The way the nurse phrased it was “There are some very sick patients here today.” She said it under her breath, so as to not let it spread too far beyond our little micro-conversation-sphere. I found out that one patient had to be admitted before I arrived at 10am, and several other patients were admitted during the 4.5 hours I was waiting. Apparently the doctor was away at a conference, and these older patients didn’t go to the ER when they should have, as their skin grafts became infected, or they got really sick with a pneumonia, or what have you.

Knowing that there are patients in the office who are likely dying gave me an incredible patience with waiting. I could have sat there for the whole day, patient and content, meditating on the wellbeing of those admitted patients, and grateful that I am strong enough to wait with patience.

One of the interesting things the doctor told me is that along with the reduction in physical changes that comes with month 10 (i’m still in the physical changes zone, but last month was much worse) comes an increase in anxiety and psychological effects. So months 6-9 are the hardest physically (all kinds of body falling apart.) But months 10-12 feature an crescendo of anxiety that doesn’t get better until after the last injection, and then, two or three days later, it disappears. Invariably, the anxiety vanishes within a week of the last injection.

I doubt that all the physical symptoms will go away quite so fast (my fingernails continue to disintegrate, i have Reiter’s lesions all over my legs) but it is nice to know that a good part of the mental stuff will go away fairly quickly.

A Letter to K

A letter to K, who was upset with me about my visit last November, but hadn’t said anything about it to me since.

jesus, k.

i’m sorry. i had no idea. i’m sorry.

i’m really caught off guard by this. stunned. totally reeling, from the content, from the tone. trying hard not try cry.

your friendship means so much to me, that it hurts both that i hurt you, and also that you didn’t tell me. these are small things that have built up into serious anger. I don’t even know what ‘startlogic’ is?

and also, i felt so grateful for your patience with me. which makes it all the more painful to realize you were angry at me for it. i was a lot more tired and sick than i thought i would be by the time i got to LA last November. each month provides new difficulties, and that was the month I spent rolling around on the ground, ripping my clothes off to try to cool off on the concrete. I got back, got a name for it (dysesthesia), and a drug for it, which then killed my libido entirely, and dulled the dysesthesia so that I can leave the house without being afraid of a seizure like episode.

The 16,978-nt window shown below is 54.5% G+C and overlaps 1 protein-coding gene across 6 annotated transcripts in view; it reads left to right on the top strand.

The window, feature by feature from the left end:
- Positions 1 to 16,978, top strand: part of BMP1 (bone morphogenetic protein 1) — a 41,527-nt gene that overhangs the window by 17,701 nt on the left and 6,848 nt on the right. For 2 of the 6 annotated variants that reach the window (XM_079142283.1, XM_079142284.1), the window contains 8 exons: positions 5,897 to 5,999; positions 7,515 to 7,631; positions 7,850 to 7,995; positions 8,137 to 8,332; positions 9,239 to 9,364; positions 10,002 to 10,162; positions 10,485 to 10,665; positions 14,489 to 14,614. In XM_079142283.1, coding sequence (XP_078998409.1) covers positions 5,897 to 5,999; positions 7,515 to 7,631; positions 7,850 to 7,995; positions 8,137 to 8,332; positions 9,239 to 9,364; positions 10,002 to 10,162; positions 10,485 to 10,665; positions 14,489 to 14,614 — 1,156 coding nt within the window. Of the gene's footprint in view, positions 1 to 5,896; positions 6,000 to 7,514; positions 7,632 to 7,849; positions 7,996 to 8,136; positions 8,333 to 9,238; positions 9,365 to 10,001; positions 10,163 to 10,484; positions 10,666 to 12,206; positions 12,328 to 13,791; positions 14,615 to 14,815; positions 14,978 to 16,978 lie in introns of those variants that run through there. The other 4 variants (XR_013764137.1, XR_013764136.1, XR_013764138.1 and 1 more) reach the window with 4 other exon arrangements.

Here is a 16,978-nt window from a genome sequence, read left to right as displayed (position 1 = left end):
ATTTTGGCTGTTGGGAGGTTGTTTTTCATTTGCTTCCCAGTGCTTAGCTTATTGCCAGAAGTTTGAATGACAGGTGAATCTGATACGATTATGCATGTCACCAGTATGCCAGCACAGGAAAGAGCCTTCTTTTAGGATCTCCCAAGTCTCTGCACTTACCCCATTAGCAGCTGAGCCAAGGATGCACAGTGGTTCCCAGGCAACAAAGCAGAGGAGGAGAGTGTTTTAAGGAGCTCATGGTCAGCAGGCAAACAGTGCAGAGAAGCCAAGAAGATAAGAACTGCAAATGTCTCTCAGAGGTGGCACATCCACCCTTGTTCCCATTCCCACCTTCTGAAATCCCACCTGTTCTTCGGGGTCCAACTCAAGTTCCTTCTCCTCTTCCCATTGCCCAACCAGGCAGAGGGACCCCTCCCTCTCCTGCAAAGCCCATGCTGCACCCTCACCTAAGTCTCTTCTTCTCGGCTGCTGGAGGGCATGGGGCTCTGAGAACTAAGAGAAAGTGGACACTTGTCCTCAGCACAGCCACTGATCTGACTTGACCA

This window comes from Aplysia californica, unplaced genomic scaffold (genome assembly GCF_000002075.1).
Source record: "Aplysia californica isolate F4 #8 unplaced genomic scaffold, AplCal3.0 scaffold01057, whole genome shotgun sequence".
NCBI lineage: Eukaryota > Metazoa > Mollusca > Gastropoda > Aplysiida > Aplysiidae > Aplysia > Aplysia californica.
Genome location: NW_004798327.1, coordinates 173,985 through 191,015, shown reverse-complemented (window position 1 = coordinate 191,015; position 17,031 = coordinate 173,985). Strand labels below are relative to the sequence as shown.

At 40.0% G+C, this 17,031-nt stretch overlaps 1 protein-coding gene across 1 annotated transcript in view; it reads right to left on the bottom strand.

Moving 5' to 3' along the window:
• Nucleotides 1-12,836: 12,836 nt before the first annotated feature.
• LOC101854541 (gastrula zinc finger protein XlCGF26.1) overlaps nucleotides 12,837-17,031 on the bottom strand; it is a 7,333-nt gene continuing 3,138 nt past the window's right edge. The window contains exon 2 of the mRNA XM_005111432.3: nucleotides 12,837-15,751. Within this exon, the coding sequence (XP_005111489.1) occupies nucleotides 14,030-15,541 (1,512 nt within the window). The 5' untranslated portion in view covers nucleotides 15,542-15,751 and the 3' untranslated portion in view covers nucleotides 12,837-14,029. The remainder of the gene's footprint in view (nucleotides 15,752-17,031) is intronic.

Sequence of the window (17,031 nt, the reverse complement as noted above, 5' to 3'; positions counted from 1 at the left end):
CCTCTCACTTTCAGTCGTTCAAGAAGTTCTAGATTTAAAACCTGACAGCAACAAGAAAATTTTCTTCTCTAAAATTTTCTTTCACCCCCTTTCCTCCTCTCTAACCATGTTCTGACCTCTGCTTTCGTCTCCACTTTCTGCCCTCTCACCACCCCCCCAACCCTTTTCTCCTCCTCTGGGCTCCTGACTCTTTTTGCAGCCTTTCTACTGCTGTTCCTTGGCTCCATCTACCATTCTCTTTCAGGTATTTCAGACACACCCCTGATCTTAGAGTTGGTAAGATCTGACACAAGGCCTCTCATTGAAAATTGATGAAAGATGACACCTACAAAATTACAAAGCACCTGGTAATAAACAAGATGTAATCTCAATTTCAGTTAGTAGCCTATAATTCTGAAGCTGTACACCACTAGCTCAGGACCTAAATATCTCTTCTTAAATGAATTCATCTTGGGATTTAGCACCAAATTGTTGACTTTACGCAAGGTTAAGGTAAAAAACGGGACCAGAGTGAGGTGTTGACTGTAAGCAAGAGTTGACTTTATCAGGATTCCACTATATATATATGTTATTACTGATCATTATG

i hate not being able to be completely independent. i hate the fact that my fingers have so many lesions on them that I can’t do my own dishes, and it hurts too much to put gloves on and take them off, that I have to save up dishes for a ‘gloving’. i hate that i have no appetite, which makes me crash, which makes me cry. i hate that i have lost my libido, and what that has meant for my relationship O, someone i really care about, who rationally understands it is chemical, but who feels rejected nonetheless. i hate that i have lost half of my hair. and i hate that i have to ask people for their seat on the subway or i won’t make it through the ride, and i more than anything i hate being told to fuck off by my fellow subway riders. my vision is going (i’m seeing double a lot, for a while i was hallucinating), my memory left a long time ago (vis-a-vis startlogic), i am starting to experience real chemical depression, (as per all the prognoses of the drug treatment.)

yesterday was the one year mark from my diagnosis. there is no question this has been the hardest year of my life. the cruel irony is that it is something i have to endure myself (it is a very lonely affair, and only people who have been *really* sick get it) and yet, am completely dependent on everyone around me, for things i can’t do, for thinks i would normally be able to do, for understanding.